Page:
Many recoil at the thought, but I am here to tell you that taking a long road trip in an old car is no kinkier than, say, reenacting Revolutionary War skirmishes or the Battle of Verdun, dressed in tights or old helmets, the way some do. Not only do you get to drive the funky old thing, but you actually get somewhere.
So, what was my hurry this time? Here's the short-wheelbase version of the story. Long ago, I spent parts of two consecutive summers in Empire, a lazy village west of bustling Traverse City (population 14,532). On the northwestern edge of Michigan's Lower Peninsula, Empire was (and is) home to Lake Michigan's Sleeping Bear Dunes, a place of extraordinary beauty, carved by glaciers and sporting unusual (for a northern lakefront) white sand. Tourists flock here now in the summer, but back in the day, it used to be a more closely guarded secret.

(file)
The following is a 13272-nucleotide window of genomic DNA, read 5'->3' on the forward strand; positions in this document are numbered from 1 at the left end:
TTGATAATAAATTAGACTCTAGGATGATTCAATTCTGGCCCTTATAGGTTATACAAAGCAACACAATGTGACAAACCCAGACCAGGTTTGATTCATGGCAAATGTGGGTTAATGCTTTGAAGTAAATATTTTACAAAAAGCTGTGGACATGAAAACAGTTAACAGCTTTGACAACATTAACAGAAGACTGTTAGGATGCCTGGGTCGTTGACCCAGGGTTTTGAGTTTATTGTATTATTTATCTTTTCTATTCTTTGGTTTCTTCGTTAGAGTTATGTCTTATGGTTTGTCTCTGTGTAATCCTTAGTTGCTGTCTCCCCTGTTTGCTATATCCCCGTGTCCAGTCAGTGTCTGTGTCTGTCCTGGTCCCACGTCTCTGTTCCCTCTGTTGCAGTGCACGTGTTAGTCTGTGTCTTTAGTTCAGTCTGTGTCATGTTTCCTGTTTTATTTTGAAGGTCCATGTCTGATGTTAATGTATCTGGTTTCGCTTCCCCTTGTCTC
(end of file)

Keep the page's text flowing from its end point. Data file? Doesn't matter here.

For my introduction to the quiet life of Empire, I must thank Sam Jones, my next-door neighbor in New Jersey while we were growing up. Sam's paternal grandparents thought Empire was a pretty swell place and bought a house in the woods there, in the 1930s, as a summer retreat. By the time we came around, they'd passed on and the house needed painting badly. And, as luck would have it, we painted badly.
Housepainters didn't come any cheaper than teenaged Sam and me, plus our two associates from back east. Like us, they came along for room, board (primarily cheap beer and Slim Jims), and permission to sleep late and knock off early. That's why we came back the second summer; we hadn't finished the job. Nor had we yet learned to fully appreciate a locally popular but little-known Milwaukee brew whose greatest distinction, as near as we could tell, lay in its obscurity and mellifluous name: Blatz. As we often said while popping frosted cans so named, Schlitz may have been the beer that made Milwaukee famous, but Blatz was the one that made it nauseous.